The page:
The first article marking the 30th anniversary of the fall of the Berlin Wall is by James Carroll. It brought me back to when I was a young Air Force captain on active duty. All of us in the military were surprised when the wall came down. Soon the Soviet Union would collapse as well. I know because I got a certificate signed by President G.H.W. Bush congratulating us for winning the Cold War.
In the early 1990s there was much talk about a New World Order (largely undefined) and a Peace Dividend. The “new” world order quickly became global military adventurism for the U.S. and the peace dividend withered as Desert Shield/Storm and other operations commenced.
I recall some personnel cuts, but no real cuts in weaponry. And no change to strategy. NATO remained even though the Warsaw Pact had dissolved. Indeed, NATO would soon be expanded (in the cause of peace, naturally), even as U.S. imperial ambitions grew. It was the “end of history” and the U.S. had triumphed, or so we thought.
But why had we triumphed? Apparently the lesson our leaders took from it was that military strength was the key to our triumph, therefore more of the same would lead to new triumphs. Pax Americana was not about democracy or freedom: it was about weapons and wars. Peace through military strength (and destruction) was the driving philosophy.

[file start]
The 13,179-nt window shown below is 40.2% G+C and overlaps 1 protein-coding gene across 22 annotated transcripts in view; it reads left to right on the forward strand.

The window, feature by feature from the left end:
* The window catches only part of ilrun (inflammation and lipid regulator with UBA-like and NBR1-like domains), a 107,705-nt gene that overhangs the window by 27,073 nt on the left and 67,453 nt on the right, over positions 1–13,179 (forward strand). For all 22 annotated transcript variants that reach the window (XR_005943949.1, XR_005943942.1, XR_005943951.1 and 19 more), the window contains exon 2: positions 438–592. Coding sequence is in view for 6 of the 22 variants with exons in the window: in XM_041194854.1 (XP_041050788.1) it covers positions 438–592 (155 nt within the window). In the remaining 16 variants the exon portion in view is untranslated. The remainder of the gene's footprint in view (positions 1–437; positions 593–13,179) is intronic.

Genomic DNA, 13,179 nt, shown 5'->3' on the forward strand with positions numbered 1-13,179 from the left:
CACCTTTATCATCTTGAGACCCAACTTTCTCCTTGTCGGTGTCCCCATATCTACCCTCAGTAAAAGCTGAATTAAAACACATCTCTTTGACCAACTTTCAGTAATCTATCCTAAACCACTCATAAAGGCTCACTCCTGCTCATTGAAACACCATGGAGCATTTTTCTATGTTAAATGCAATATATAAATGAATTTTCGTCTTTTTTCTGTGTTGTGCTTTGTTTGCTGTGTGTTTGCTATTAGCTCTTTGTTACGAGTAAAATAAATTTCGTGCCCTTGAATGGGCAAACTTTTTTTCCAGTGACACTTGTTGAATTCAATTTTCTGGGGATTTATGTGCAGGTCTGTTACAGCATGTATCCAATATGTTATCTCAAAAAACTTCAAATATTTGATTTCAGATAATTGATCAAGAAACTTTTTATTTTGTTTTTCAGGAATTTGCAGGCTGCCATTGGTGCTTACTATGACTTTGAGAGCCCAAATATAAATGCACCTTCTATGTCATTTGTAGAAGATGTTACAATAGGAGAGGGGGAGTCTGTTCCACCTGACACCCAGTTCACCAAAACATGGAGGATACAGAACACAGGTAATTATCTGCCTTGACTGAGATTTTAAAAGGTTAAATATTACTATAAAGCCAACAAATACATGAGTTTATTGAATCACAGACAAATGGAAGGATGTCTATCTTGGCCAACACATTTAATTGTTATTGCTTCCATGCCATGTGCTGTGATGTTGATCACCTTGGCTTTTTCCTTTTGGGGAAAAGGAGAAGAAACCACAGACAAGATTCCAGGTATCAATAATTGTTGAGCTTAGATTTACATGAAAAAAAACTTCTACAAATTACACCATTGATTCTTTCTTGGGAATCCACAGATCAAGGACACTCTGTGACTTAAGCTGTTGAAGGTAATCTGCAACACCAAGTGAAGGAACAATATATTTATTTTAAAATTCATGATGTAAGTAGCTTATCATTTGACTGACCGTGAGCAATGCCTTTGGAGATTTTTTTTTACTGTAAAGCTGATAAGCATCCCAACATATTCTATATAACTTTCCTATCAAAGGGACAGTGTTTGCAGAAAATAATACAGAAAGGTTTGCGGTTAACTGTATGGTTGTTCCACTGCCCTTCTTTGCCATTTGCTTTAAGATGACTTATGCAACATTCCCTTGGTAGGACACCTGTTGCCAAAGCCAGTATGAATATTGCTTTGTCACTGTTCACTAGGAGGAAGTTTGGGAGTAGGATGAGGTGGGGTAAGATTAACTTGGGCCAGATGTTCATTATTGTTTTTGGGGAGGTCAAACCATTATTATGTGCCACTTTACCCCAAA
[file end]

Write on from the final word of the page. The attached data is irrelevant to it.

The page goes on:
Unbounded ambition and unbridled power – that was the new world order for America. The wall came down in Berlin, but it didn’t come down in our minds. Instead of an open society, Fortress America became the norm.
The second article is by Allegra Harpootlian and focuses on the “collateral damage” (murdered innocents) of America’s global bombing and drone campaigns. It made me think of a conversation I had with a student; he’d been in the U.S. Army and fought in Afghanistan. Basically, he described it as a dirt-poor country with a primitiveness that seemed Biblical to him. He got me thinking about how we “see” people like the Iraqis and Afghans as less than us. Different. Inferior. Primitive. From another time, and from another place.
So, when Americans kill civilians in those places, it’s almost like it’s cinematic, not real, “a long time ago, in a galaxy far, far away.” We just move on.
Of course, Americans are not encouraged to be empathetic people. The world is supposed to revolve around us. “You can have it all.” In a world of selfies, why care about others? Look out for #1!
To put a bow on this, consider evangelical Christianity and the prosperity gospel. (The idea God will reward you with material goods and money as a sign of righteousness.) Remember when charity to others was valued? Not anymore.
Another way of putting this: In America there’s a huge market for self-help books, videos, etc. But where are the books and videos encouraging us to help others?